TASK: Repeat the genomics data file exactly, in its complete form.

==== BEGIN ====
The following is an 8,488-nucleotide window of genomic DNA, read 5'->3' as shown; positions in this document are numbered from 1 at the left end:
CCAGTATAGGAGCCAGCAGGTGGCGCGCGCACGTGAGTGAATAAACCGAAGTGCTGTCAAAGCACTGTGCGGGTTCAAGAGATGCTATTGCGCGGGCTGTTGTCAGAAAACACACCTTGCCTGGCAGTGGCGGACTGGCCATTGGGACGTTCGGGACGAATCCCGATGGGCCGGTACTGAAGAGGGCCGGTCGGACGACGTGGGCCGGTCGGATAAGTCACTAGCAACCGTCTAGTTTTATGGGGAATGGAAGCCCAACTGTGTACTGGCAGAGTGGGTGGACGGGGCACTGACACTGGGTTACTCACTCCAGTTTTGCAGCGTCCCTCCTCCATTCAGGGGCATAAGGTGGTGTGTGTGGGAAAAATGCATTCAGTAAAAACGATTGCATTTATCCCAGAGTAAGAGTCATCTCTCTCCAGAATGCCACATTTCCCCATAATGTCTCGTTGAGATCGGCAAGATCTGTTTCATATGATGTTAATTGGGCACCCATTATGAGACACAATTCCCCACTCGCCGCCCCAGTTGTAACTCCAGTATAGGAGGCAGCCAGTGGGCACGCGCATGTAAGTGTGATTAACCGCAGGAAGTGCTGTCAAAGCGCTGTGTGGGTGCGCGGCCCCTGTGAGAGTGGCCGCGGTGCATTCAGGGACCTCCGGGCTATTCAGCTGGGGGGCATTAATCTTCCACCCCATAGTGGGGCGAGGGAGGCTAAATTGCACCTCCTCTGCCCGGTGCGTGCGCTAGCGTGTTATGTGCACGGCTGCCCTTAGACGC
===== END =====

The following is an 8,488-nucleotide window of genomic DNA, read 5'->3' as shown; positions in this document are numbered from 1 at the left end:
CCAGTATAGGAGCCAGCAGGTGGCGCGCGCACGTGAGTGAATAAACCGAAGTGCTGTCAAAGCACTGTGCGGGTTCAAGAGATGCTATTGCGCGGGCTGTTGTCAGAAAACACACCTTGCCTGGCAGTGGCGGACTGGCCATTGGGACGTTCGGGACGAATCCCGATGGGCCGGTACTGAAGAGGGCCGGTCGGACGACGTGGGCCGGTCGGATAAGTCACTAGCAACCGTCTAGTTTTATGGGGAATGGAAGCCCAACTGTGTACTGGCAGAGTGGGTGGACGGGGCACTGACACTGGGTTACTCACTCCAGTTTTGCAGCGTCCCTCCTCCATTCAGGGGCATAAGGTGGTGTGTGTGGGAAAAATGCATTCAGTAAAAACGATTGCATTTATCCCAGAGTAAGAGTCATCTCTCTCCAGAATGCCACATTTCCCCATAATGTCTCGTTGAGATCGGCAAGATCTGTTTCATATGATGTTAATTGGGCACCCATTATGAGACACAATTCCCCACTCGCCGCCCCAGTTGTAACTCCAGTATAGGAGGCAGCCAGTGGGCACGCGCATGTAAGTGTGATTAACCGCAGGAAGTGCTGTCAAAGCGCTGTGTGGGTGCGCGGCCCCTGTGAGAGTGGCCGCGGTGCATTCAGGGACCTCCGGGCTATTCAGCTGGGGGGCATTAATCTTCCACCCCATAGTGGGGCGAGGGAGGCTAAATTGCACCTCCTCTGCCCGGTGCGTGCGCTAGCGTGTTATGTGCACGGCTGCCCTTAGACGC